Murray and Adylin Rosenblatt Endowed Lecture Series in Applied Mathematics, 2019
Thursday, February 7, 2019, 3-6.15 p.m.
Natural Sciences Building Auditorium, UC San Diego

Murray and Adylin Rosenblatt Lecture and Distinguished Mathematics Diversity Colloquium
Professor Ingrid Daubechies
Departments of Mathematics, Electrical and Computer Engineering
Duke University
Thursday, February 7, 2019: 3-4.15 p.m.

Mathematicians helping art conservators and art historians

Photo by Les Todd: Duke Photography

ABSTRACT: Mathematics can help Art Historians and Art Conservators in studying and understanding art works, their manufacture process and their state of conservation. The presentation will review several instances of such collaborations in the last decade or so. Some of them led (and are still leading) to interesting new challenges in signal and image analysis. In other applications we can virtually rejuvenate art works, bringing a different understanding and experience of the art to museum visitors as well as to experts.

Murray and Adylin Rosenblatt Lecture
Professor Simon Tavare
Irving Institute for Cancer Dynamics and
Departments of Statistics and Biological Sciences
Columbia University
Thursday, February 7, 2019: 5-6.15 p.m.

Some Statistical Problems in Cancer Genomics

ABSTRACT: The starting point for this talk comes from population genetics: how should we estimate evolutionarily relevant parameters from DNA sequence data taken from samples of individuals? I will give a brief overview of what we learned, starting from the Ewens Sampling Formula and touching on Approximate Bayesian Computation as an inference method when likelihoods are intractable. To illustrate ABC, I will give an example concerning inference of the number of distinct DNA sequences in a sample, given only information about the frequency of point mutations in the samples. This example provides an introduction to inference from typical cancer sequencing data, in which individuals are replaced by cells and in which typically we do not know which mutations occur in which cells. I will give a brief overview of what cancer evolution is about, the sort of statistical and computational problems it poses, and where we are in addressing some of them. Time permitting, I will describe some novel experimental methods we are developing to understand the 3D structure of tumors, paving the way for some challenging inferential problems that will require engagement from data scientists and others.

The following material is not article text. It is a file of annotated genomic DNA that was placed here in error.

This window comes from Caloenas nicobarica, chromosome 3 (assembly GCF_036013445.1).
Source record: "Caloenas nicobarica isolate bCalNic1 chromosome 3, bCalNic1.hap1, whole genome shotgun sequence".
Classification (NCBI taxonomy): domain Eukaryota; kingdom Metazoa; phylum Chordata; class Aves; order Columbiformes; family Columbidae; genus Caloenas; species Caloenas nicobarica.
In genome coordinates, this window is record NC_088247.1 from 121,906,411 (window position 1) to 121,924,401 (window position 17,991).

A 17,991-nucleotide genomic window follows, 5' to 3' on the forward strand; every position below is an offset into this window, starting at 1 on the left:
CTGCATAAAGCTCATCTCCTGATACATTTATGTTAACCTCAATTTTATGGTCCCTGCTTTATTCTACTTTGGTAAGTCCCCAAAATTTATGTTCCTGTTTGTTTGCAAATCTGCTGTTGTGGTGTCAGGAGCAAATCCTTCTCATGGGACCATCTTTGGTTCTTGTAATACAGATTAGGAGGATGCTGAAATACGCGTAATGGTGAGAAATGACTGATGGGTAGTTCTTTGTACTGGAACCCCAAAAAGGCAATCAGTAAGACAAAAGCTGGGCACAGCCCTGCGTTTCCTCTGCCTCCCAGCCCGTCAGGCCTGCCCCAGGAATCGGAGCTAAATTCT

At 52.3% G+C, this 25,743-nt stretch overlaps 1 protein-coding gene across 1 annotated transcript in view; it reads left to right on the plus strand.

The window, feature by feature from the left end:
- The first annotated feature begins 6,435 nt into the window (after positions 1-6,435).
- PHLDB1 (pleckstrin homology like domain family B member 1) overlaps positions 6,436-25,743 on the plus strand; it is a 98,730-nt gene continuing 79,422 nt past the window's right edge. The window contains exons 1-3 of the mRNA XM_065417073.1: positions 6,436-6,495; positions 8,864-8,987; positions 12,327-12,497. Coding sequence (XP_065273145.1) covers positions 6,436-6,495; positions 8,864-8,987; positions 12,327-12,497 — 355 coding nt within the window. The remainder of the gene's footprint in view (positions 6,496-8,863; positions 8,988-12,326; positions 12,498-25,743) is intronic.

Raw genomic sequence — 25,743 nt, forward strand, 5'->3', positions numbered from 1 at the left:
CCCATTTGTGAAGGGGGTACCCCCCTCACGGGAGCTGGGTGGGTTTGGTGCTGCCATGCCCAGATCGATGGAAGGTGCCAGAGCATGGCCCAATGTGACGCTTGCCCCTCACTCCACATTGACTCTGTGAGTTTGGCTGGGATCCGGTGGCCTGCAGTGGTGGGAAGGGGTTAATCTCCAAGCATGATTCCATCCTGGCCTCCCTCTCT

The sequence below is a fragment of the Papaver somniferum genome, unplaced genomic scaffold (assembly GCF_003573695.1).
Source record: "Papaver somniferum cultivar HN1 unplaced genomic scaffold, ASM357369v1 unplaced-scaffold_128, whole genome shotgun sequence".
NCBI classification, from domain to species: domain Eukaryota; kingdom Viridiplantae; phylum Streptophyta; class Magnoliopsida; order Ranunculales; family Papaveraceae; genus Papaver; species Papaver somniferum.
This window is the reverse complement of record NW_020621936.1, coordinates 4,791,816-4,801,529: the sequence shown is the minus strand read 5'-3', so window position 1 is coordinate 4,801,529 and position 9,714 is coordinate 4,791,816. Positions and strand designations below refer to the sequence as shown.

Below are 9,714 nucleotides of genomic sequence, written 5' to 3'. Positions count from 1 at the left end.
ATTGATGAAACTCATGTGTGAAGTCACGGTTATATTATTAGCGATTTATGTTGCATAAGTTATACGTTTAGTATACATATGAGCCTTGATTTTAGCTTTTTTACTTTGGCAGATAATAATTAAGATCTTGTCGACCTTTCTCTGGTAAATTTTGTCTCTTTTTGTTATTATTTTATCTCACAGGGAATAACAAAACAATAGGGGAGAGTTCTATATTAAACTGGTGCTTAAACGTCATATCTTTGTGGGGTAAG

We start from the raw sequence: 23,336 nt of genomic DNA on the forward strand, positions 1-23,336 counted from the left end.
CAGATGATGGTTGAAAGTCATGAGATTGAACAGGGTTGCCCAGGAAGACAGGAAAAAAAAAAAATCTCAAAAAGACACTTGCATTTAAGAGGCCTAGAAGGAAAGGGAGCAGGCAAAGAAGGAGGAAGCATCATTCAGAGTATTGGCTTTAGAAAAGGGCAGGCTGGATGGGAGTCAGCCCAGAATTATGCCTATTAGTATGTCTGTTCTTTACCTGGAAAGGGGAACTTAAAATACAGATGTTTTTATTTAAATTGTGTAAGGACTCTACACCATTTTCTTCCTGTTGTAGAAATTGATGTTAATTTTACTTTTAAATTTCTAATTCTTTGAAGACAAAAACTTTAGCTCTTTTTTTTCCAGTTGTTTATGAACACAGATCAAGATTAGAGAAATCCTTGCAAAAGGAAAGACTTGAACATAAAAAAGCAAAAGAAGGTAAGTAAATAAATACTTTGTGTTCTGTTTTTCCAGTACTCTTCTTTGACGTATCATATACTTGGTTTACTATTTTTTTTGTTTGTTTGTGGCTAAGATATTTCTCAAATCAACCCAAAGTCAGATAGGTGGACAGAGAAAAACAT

Refreshments will be served at 4.15-5 p.m., between the two talks.

To attend one or both of the lectures, registration is required. Registration is free and is open to researchers who have an interest in the topic of one or both of the lectures and are affiliated with Universities or industrial or government institutions. This includes current postdocs and graduate students. To register to attend one or both lectures, please click here and complete the simple web registration form.

In 2016, the Mathematics Department at UC San Diego launched the Murray and Adylin Rosenblatt Endowed Lecture Series in Applied Mathematics. The aim of the series is to highlight mathematics and statistics in areas of application. The series features high profile scholars in a range of fields. Each year the series will feature 2-3 speakers delivering lectures in their areas of research, accessible to a fairly broad audience including faculty and graduate students from mathematics and statistics, science, engineering, and economics. For information about preceding lectures, see the links below.
  • Inaugural lectures, 2016: Robert Engle and Catherine Constable.
  • 2017-2018 Lectures: Tamar Schlick and David Donoho.
    The lectures are sponsored by the UC San Diego Mathematics Department and the Office of the Dean of Physical Sciences at UC San Diego. Professor Daubechies' lecture is also sponsored by the UCSD Mathematics Department Diversity Committee.

    Click here for a searchable campus map. Another campus map is here. Those without a UCSD parking permit will need to pay for parking at a parking paystation.
    Questions can be directed to lafoley at ucsd dot edu.